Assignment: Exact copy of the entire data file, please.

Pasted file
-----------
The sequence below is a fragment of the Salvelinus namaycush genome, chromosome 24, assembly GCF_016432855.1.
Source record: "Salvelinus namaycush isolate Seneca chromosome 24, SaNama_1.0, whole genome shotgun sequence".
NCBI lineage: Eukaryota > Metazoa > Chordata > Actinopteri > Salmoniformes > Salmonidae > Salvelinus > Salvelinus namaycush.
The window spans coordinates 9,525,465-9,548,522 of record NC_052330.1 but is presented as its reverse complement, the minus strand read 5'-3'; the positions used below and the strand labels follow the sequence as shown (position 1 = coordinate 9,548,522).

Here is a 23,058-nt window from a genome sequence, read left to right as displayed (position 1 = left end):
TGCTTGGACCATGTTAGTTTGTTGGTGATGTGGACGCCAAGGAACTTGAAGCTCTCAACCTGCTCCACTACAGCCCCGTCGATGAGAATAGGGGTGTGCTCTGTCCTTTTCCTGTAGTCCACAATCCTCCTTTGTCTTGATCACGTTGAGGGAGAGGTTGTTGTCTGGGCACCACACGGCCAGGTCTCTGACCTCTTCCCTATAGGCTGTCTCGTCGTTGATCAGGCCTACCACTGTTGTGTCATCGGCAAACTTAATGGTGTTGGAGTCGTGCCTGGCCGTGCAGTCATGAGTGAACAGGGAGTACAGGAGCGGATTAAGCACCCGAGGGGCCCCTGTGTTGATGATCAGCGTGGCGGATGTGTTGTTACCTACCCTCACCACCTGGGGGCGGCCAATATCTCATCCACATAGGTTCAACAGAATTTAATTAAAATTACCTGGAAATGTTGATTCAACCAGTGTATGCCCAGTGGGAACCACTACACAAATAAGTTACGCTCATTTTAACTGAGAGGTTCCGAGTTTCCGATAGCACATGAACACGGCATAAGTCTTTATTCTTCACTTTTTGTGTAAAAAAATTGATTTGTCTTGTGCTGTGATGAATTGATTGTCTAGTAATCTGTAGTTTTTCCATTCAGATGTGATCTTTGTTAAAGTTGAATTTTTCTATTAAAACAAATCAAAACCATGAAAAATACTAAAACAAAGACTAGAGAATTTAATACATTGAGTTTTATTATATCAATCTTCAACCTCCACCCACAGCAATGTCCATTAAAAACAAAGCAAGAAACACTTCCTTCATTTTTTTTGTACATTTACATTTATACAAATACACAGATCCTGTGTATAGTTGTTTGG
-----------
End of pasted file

The sequence below is a fragment of the Salvelinus namaycush genome, chromosome 24, assembly GCF_016432855.1.
Source record: "Salvelinus namaycush isolate Seneca chromosome 24, SaNama_1.0, whole genome shotgun sequence".
NCBI lineage: Eukaryota > Metazoa > Chordata > Actinopteri > Salmoniformes > Salmonidae > Salvelinus > Salvelinus namaycush.
The window spans coordinates 9,525,465-9,548,522 of record NC_052330.1 but is presented as its reverse complement, the minus strand read 5'-3'; the positions used below and the strand labels follow the sequence as shown (position 1 = coordinate 9,548,522).

Here is a 23,058-nt window from a genome sequence, read left to right as displayed (position 1 = left end):
TGCTTGGACCATGTTAGTTTGTTGGTGATGTGGACGCCAAGGAACTTGAAGCTCTCAACCTGCTCCACTACAGCCCCGTCGATGAGAATAGGGGTGTGCTCTGTCCTTTTCCTGTAGTCCACAATCCTCCTTTGTCTTGATCACGTTGAGGGAGAGGTTGTTGTCTGGGCACCACACGGCCAGGTCTCTGACCTCTTCCCTATAGGCTGTCTCGTCGTTGATCAGGCCTACCACTGTTGTGTCATCGGCAAACTTAATGGTGTTGGAGTCGTGCCTGGCCGTGCAGTCATGAGTGAACAGGGAGTACAGGAGCGGATTAAGCACCCGAGGGGCCCCTGTGTTGATGATCAGCGTGGCGGATGTGTTGTTACCTACCCTCACCACCTGGGGGCGGCCAATATCTCATCCACATAGGTTCAACAGAATTTAATTAAAATTACCTGGAAATGTTGATTCAACCAGTGTATGCCCAGTGGGAACCACTACACAAATAAGTTACGCTCATTTTAACTGAGAGGTTCCGAGTTTCCGATAGCACATGAACACGGCATAAGTCTTTATTCTTCACTTTTTGTGTAAAAAAATTGATTTGTCTTGTGCTGTGATGAATTGATTGTCTAGTAATCTGTAGTTTTTCCATTCAGATGTGATCTTTGTTAAAGTTGAATTTTTCTATTAAAACAAATCAAAACCATGAAAAATACTAAAACAAAGACTAGAGAATTTAATACATTGAGTTTTATTATATCAATCTTCAACCTCCACCCACAGCAATGTCCATTAAAAACAAAGCAAGAAACACTTCCTTCATTTTTTTTGTACATTTACATTTATACAAATACACAGATCCTGTGTATAGTTGTTTGG